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We’re Still Waiting for Justice for Andreas Garcia

Posted By Jeanette Centeno April 6th, 2022 Last Updated on: April 7th, 2022

By now, most of us have heard the story of Andreas Garcia, a Native American boy who got his hair cut by classmates, against his will. The news splashed across many news outlets and yet the real issue is still unresolved.

Garcia (Kickapoo Nation) was visibly shaken and angry when retelling his story of how classmates forcibly cut his long hair. His teacher, meanwhile, was too distracted to notice what was going on. Garcia told KOCO:

After I was done doing my homework, they started cutting my hair. The teacher wasn't looking. She was just on her laptop.

The Del City Elementary School Superintendent Dr. Rick Cobb offered very little support to Garcia and his parents. Although the investigation began the day of the incident, it has stalled since due to holidays and inclement weather. Dr. Cobb assures the incident is being taken very seriously, but time will tell if those are merely empty words.



This isn't the only time this sort of thing has happened recently.

This is an issue that runs deep and school districts need to address it correctly. Indigenous traditions are continuously ignored and disrespected and our children pay the price. When you have teachers and school mascots that openly mock our culture and ridicule our appearance, issues like this are often swept under the rug and ignored. School districts fail to understand indigenous cultures or the significance of having long hair and it clearly stems from the Eurocentric views on which the school system is based. Many indigenous children struggle with their identity and are teased because they are seen as “different,” which contributes to depression and even suicidal ideations.

Specific issues that affect indigenous children or the community are rarely discussed in most school systems. School boards are not doing enough to include indigenous children, but in some cases, are actively keeping indigenous parents in the dark. Unfortunately, serious issues are not being reported to authorities or mishandled by the school district. Tribal nations need to be vigilant and demand schools and teachers be held accountable for their actions.

So how do we prevent this from happening again?

We have to realize that each school system has different policies in place. Tribal nations, respected elders, or representatives need to be more visible within the school district and serve as a conduit and become familiar with their policies, especially how they handle issues involving Native children. The incident involving Garcia was one of several within the school district with almost zero resolution. The Texas American Civil Liberties Union filed a complaint on behalf of Garcia and his family, which will involve the United States Department of Education and the case will be reviewed as a civil rights case.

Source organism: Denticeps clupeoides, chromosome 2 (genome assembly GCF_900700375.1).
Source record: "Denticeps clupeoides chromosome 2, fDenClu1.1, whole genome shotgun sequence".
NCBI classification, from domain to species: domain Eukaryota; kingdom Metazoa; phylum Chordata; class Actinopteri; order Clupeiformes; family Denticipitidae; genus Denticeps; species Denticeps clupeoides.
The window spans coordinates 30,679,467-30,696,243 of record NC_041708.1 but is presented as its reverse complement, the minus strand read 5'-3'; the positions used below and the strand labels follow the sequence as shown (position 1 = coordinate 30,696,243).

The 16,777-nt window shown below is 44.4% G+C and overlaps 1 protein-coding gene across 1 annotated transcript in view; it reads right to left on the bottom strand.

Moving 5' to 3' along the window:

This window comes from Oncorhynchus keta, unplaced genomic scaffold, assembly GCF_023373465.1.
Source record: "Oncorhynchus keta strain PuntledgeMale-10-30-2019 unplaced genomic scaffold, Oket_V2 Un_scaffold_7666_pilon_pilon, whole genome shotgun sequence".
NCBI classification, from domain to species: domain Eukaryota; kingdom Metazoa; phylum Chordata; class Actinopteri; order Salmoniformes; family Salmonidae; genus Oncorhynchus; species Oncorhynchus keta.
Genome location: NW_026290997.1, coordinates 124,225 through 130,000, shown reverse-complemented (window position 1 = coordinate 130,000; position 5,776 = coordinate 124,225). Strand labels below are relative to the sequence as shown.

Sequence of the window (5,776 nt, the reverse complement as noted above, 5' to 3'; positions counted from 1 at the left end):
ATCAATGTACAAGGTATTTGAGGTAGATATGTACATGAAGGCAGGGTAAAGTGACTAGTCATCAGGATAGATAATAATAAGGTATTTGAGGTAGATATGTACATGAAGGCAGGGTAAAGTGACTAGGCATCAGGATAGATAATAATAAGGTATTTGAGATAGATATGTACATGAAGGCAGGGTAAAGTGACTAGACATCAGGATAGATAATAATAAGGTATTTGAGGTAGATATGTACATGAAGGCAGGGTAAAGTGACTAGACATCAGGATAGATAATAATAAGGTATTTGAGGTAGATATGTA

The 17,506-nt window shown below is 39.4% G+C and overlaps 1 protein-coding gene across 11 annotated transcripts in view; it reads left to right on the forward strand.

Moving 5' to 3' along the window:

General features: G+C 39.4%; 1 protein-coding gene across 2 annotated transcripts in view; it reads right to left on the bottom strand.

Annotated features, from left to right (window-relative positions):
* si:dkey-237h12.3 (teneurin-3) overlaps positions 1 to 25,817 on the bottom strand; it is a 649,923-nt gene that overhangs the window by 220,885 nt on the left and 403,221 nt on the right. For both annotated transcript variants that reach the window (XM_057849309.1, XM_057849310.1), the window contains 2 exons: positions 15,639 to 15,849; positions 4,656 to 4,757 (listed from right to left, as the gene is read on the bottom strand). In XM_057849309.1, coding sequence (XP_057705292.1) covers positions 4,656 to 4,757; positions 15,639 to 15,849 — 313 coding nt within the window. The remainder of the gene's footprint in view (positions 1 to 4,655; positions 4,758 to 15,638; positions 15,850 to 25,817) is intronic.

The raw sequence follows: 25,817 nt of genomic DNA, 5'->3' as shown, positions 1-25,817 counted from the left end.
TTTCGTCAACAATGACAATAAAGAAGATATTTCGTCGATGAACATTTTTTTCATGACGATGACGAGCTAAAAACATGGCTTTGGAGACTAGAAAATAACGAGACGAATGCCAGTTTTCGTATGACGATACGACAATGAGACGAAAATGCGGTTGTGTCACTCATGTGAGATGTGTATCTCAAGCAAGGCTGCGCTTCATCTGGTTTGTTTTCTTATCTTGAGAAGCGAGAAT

Some may question if this is really a civil rights case and the simple answer is, yes. Long hair is not just a unique cultural tradition, but there is a spiritual connection as well. A civil rights violation is any offense that occurs by force and threatens or harms the victim in any way. Violations include assault, injuries or death. In 1968, indigenous people were granted first-time access to the United States Bill of Rights and the rights of our children should not be trampled by school systems that fail to protect our children.

How many headlines will it take for someone outside the indigenous community to realize how serious this is? Teachers, superintendents, and school districts need education and redirection since they lack accountability and have few to no protocols on how to handle such situations. There should be a zero-tolerance policy when a student is physically harmed and assaulted.



This story is still an open investigation that demands immediate attention. Andreas Garcia and his family deserve it. 

Featured image credit: KOCO 5


Home » Blog » We're Still Waiting for Justice for Andreas Garcia

About Jeanette Centeno

Jeanette Centeno (Taíno) is a nurse with 18 years of experience, ranging from Spinal Cord Injury patients to case management. She is committed to advocating for adequate healthcare and proper intervention for all people. Centeno currently works at the Kessler Institute for Rehabilitation, one of the leading acute care hospitals in treating Spinal Cord Injury.



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Lisa

Here is the link! Please sign

https://chng.it/VSmzyCfD

Patricia L Douglass

I hope that the children, parents, teacher and administrators are taught about how the Native Americans feel about their hair! This is just as wrong as has happened to Black kids in our country!

Lisa

Please start a change.org campaign for Andreas Garcia and family.

We need new laws to protect our children! There must be a zero tolerance policy on any kind of abuse or bullying in every school in the US! Zero Tolerance is the only solution to correct this unbelievable decline in school leadership and discipline.

The teacher should be dismissed immediately, the children involved need to be expelled from the school immediately! The family should be compensated for this horrible treatment. I would accept nothing less!

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